Where to start to describe a thing of beauty? Chenonceau is built on the Cher, literally, as it spans the river bank to bank. The Cher is at this point thickly wooded on either bank, and the green of the trees is reflected in the water. Slip in this perfectly proportioned, creamy-white structure and the result is a complete harmony of man-made and environment. It crosses the river but does not dominate; it contrasts with the dark green of the woods and water without diminishing them. The span across the river is not a two-storeyed slab but a delicate procession of six arches, delicately picking up their skirts, tiptoeing across the water and then gently subsiding into position. For this château is feminine above all - appropriately as we shall see - but not lacking power for all that. It is a place where powerful women held sway and it is a perfect metaphor for them. Self-confident, aware of its beauty, powerful without losing grace. It sits serenely in its river valley inviting the world to come and admire, with no need to demand or impose.

        Great writers have visited and loved Chenonceau. Flaubert (he of Madame Bovary fame) said:

        "The Château de Chenonceau, shrouded in aristocratic dignity, exudes a strangely suave atmosphere ….. It rears its pretty turrets and square chimneys to the skies …. The general feeling is one of gentle peace, elegance and comforting strength."

        Henry James (he of "The Ambassadors", "A Portrait of a Lady"), writing in "A Little Tour in France", said:

        "Though Chenonceau has no great height, its delicate facade stands up boldly enough. This facade, one of the most finished things in Touraine, consists of two stories, surmounted by an attic which, as so often in the buildings of the French Renaissance, is the richest part of the house. The high-pitched roof contains three windows of beautiful design, covered with embroidered caps and flowering into crocketed spires. The window above the door is deeply niched; it opens upon a balcony made in the form of a double pulpit, one of the most charming features of the front."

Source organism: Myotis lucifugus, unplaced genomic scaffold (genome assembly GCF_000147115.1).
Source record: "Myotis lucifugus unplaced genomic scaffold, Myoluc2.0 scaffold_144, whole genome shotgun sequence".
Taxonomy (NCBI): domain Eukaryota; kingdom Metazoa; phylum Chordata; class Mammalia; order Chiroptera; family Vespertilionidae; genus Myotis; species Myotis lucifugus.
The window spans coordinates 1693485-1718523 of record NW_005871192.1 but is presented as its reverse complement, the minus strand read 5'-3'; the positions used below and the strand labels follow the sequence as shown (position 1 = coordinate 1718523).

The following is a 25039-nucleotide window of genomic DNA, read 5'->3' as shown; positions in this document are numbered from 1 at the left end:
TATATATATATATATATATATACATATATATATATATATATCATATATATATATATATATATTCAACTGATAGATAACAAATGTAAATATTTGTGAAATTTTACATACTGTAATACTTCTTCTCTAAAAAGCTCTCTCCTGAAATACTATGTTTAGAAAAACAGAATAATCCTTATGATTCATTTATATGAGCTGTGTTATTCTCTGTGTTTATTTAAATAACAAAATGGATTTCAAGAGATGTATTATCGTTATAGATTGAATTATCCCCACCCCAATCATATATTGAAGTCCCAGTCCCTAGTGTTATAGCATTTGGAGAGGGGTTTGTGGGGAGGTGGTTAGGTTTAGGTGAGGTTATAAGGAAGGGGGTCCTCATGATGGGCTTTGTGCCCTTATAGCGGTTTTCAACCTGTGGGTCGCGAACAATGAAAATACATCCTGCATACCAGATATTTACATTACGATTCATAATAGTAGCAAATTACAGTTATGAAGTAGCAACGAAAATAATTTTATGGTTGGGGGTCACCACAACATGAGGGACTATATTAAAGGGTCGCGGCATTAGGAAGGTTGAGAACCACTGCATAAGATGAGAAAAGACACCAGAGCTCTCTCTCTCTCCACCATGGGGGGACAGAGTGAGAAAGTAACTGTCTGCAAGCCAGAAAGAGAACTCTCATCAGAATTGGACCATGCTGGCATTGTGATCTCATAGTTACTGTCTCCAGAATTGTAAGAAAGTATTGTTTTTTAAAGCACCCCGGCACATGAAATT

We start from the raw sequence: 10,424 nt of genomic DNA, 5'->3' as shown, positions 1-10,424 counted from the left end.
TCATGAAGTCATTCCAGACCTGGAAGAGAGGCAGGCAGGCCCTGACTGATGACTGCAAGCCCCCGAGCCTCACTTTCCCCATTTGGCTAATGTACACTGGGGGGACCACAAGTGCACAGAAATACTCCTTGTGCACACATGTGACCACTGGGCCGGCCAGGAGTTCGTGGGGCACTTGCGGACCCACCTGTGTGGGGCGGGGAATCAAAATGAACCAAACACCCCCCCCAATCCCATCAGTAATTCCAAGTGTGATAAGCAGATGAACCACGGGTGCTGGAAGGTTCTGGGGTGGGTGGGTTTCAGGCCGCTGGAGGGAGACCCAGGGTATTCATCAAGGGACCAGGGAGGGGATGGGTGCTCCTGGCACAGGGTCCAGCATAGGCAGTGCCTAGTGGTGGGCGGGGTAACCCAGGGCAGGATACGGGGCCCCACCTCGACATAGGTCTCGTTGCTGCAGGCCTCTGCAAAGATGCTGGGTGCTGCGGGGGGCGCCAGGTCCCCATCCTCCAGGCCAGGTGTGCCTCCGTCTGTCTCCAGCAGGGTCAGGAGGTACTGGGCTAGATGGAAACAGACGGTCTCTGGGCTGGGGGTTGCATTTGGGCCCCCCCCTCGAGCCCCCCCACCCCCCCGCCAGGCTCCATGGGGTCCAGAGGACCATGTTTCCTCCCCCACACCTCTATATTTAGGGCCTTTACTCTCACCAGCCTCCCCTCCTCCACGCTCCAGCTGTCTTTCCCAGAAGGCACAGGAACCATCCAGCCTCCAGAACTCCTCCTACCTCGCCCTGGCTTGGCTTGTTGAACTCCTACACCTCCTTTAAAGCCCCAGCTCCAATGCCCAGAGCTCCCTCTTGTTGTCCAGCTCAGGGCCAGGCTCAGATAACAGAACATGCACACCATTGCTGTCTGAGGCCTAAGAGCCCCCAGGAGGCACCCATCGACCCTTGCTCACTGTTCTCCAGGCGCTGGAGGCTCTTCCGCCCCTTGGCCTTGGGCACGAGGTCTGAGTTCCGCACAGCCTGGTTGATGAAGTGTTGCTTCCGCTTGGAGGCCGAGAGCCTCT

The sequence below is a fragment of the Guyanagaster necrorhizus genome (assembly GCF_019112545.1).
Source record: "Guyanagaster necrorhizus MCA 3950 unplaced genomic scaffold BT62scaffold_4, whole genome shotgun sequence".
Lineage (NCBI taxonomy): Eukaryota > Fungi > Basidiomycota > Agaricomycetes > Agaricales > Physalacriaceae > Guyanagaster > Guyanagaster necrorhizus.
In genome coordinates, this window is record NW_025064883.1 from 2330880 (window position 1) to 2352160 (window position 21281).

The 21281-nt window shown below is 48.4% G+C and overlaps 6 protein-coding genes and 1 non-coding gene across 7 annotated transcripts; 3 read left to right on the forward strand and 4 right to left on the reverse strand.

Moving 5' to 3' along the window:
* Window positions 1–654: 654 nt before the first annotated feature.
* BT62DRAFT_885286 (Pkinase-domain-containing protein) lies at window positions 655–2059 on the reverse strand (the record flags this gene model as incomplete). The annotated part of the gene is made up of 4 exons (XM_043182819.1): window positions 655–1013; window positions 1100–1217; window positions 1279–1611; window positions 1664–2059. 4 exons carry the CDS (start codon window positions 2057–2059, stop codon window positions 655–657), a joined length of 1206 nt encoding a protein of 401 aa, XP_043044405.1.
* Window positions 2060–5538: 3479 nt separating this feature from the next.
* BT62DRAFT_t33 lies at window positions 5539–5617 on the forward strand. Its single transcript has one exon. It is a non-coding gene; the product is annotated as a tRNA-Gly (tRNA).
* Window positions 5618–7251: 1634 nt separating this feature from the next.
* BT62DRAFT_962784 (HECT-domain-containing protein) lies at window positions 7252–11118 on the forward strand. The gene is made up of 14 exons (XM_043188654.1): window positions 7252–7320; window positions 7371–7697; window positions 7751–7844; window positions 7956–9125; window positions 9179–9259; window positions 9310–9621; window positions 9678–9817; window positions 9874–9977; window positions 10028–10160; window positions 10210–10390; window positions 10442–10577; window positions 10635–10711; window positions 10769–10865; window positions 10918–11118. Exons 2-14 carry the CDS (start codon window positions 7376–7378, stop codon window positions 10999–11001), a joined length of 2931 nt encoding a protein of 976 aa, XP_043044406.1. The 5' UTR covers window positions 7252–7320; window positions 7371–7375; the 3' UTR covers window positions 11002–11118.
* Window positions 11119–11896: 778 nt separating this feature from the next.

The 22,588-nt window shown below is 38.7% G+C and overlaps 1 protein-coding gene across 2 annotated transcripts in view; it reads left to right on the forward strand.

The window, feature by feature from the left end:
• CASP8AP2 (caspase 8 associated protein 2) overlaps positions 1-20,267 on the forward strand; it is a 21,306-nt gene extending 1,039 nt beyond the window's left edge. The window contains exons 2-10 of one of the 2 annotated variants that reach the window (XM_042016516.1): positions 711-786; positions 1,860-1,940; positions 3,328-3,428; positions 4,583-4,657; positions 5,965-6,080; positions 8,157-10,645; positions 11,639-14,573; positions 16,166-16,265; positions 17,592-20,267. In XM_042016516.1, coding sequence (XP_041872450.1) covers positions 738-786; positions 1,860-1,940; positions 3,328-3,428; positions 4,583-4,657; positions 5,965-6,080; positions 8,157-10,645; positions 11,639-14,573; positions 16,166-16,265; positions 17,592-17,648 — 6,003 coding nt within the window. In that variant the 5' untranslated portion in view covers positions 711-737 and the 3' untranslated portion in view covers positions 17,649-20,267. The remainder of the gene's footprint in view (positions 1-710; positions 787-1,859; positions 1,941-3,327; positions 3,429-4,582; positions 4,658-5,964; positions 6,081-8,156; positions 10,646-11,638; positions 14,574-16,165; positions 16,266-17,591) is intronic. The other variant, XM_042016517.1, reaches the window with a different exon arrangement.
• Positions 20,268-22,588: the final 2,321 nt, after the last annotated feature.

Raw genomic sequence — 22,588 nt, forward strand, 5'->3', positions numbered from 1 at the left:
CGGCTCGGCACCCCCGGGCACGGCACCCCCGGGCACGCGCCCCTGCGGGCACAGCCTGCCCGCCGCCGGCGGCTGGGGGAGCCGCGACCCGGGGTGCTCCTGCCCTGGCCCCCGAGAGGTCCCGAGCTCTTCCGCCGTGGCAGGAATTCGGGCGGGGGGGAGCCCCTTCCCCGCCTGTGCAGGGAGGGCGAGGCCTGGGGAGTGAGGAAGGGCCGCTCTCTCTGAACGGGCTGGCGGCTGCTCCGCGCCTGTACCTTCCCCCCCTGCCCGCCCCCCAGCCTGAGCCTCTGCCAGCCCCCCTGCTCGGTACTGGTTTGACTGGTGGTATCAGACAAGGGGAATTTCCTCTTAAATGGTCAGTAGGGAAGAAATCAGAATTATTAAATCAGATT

Marguerite Yourcenar (she of … well, some fame as a novelist and essayist; she was born in Brussels so that makes her a rare famous Belgian) wrote an entire book on the subject, called "Chenonceau, Château des Dames".

        Voltaire and Rousseau also had spells living hereabouts. Strangely neither had anything much to say about the Château, surprising for Voltaire who had an opinion on everything (he would have taken to Dooyoo like a duck to water). Rousseau said it was a "fine spot" and was rightly chided by Henry James: "Even common decency obliges me to pay some larger tribute than this to the architectural gem of Touraine." Just shows even the great have their moments of weakness.